The brake spring tool of the present invention can be fabricated from two pieces of formed metal, one for the handle/set arm portion and one for the handle/adjustment arm portion. The two are interconnected at the hinge by means of the hinge pin which allows rotational movement. The selection of the method for fabricating the brake spring tool and the type of metal chosen are matters left for one skilled in the art and do not specifically relate to the present invention beyond this.

Turning now to FIG. 8, a second embodiment of the present invention is shown that includes the handles 70, the hinge 72, the hinge pin 74, and the arms 76. The arms 76 further include the arm ends 78 and the spring engagers 80. The brake spring 30 is of the same type and construction as the brake spring discussed above.

In this version of the invention, the brake spring tool is symmetrical with each handle 70 and arm 76 being the mirror image of the opposing feature resulting in left-handed and right-handed versions of the handles. This embodiment allows for a greater degree of expansion given the distance between arm ends 78 and the hinge 72 as compared to the prior embodiment where the adjustment arm tip was closer to the hinge. The usage is substantially the same as described above, with the arm ends, specifically the spring engagers, contacting and engaging the brake spring coils. Obviously in this embodiment both handles have spring engagers at the point of contact so the functional aspects of the engagement and expansion relate to the way the spring engagers meet and work on the brake spring coils. The effect is the same, where the radiussed portion of the spring coil meets the inner radius of the spring engager, maximizing the contact area and spreading the working loads accordingly. The alignment of the force that is applied to the spring engagers to cause the expansion of the brake spring is substantially along the longitudinal axis of the brake spring which is centered at or about the shaft 38. This alignment allows the brake spring to be expanded with minimal distortion, and therefore with less potential for damage to the brake spring. Unlike the prior art devices, the alignment of the expansion force and the use of the radiussed spring engagers in the present invention will not cause the spring ends 34 to be twisted into abnormal positions as would be the case where they are constrained or held by a clamp or by a jig. Any twisting of the brake spring is to be avoided since this introduces unintended weakness into the brake spring and it also can possible cause inelastic deformations in the configurations of the brake spring in the spring coils, the shaft or in the spring ends. Any change in the configuration of the brake spring will render it non-conforming as to its use in the braking system, which could have dangerous consequences as far as the operation of the braking system is concerned.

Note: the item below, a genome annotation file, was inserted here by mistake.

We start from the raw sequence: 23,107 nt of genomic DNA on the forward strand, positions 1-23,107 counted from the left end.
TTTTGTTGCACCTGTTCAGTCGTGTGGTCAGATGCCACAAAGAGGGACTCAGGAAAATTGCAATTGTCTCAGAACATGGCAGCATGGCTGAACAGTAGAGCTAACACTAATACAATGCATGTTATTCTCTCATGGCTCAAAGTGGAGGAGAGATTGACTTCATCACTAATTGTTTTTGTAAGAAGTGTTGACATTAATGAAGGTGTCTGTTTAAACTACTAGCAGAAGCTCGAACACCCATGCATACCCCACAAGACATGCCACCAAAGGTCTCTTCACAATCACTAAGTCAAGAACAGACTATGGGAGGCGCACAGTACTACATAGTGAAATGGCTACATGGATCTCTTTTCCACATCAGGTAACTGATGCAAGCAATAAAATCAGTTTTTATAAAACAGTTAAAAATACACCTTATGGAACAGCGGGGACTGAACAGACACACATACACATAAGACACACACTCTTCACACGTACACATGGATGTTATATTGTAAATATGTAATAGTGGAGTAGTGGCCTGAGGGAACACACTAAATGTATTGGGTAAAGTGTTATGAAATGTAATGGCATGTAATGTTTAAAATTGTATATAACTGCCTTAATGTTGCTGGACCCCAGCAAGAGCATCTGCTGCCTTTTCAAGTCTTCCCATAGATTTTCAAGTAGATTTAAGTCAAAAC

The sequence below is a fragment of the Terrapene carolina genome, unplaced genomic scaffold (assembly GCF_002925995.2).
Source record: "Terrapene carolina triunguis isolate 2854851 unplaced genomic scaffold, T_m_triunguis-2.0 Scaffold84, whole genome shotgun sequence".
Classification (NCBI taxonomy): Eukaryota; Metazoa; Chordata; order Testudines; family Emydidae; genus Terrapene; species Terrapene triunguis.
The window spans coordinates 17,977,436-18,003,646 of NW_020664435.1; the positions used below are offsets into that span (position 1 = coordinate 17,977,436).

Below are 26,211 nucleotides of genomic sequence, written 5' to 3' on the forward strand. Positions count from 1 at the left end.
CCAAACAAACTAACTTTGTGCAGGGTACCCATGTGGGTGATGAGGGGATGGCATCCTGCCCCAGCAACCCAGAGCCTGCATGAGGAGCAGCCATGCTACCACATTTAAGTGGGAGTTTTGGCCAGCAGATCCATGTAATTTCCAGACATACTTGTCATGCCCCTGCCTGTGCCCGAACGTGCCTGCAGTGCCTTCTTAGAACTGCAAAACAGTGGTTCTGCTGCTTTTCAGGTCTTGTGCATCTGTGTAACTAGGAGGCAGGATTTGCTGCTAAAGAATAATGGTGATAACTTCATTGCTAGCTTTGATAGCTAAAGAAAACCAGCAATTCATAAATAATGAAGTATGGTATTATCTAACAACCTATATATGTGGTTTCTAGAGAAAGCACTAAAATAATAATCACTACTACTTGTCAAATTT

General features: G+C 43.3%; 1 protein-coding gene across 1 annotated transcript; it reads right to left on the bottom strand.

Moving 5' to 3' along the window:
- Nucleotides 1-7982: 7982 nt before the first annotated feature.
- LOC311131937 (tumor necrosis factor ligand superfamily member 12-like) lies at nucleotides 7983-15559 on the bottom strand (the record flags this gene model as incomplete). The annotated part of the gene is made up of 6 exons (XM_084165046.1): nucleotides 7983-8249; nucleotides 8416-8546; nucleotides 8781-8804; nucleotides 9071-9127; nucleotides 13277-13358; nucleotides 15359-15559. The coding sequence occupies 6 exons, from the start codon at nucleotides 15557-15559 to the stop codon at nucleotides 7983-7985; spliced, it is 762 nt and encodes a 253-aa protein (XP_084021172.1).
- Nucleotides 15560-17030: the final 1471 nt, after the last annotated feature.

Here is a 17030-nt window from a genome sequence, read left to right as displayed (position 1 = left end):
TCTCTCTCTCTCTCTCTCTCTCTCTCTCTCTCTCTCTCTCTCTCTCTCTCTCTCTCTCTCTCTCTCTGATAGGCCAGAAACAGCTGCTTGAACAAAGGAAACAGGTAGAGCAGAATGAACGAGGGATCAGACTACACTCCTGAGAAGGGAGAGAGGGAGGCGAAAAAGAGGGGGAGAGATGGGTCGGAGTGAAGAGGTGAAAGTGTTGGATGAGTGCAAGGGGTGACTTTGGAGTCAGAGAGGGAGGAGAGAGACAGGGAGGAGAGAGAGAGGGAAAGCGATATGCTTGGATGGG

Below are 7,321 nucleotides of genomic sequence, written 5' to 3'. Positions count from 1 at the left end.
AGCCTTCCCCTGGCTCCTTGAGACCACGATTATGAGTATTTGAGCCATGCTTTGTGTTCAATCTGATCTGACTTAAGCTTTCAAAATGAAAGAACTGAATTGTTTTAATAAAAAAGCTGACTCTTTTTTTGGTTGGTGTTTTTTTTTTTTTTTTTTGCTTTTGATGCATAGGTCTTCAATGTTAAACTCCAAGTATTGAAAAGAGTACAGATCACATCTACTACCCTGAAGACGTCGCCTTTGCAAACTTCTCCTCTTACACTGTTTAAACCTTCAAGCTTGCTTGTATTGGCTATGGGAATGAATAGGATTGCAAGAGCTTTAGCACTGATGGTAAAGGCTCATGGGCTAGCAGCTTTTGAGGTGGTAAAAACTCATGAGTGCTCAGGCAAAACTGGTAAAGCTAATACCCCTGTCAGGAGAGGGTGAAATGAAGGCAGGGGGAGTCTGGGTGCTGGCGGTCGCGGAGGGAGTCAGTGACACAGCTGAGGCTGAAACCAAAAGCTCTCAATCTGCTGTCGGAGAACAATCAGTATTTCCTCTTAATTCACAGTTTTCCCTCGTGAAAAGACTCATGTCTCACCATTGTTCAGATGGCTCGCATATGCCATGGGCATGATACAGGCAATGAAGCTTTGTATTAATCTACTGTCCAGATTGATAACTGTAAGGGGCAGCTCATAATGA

The fabrication of either embodiment illustrated herein is left to one skilled in the art with respect to the techniques for the selection of the type of metal to be used and how it is to be formed, so long as the parameters and objectives set forth above are kept in mind. It is believed that a cast steel would be an acceptable selection for the first embodiment owing to the configuration required, whereas the second embodiment may be made from a cast steel or from steel that is formed and then hardened. Other metals may be contemplated for use with either embodiment including aluminum or titanium, however the selection of the metal is likely to be influenced by economic parameters insofar as the resultant cost that each such selection might reflect.

The teachings with respect to brake springs may not be limited to S-cam type of braking system but would apply wherever a brake spring of the type and configuration shown herein would be used.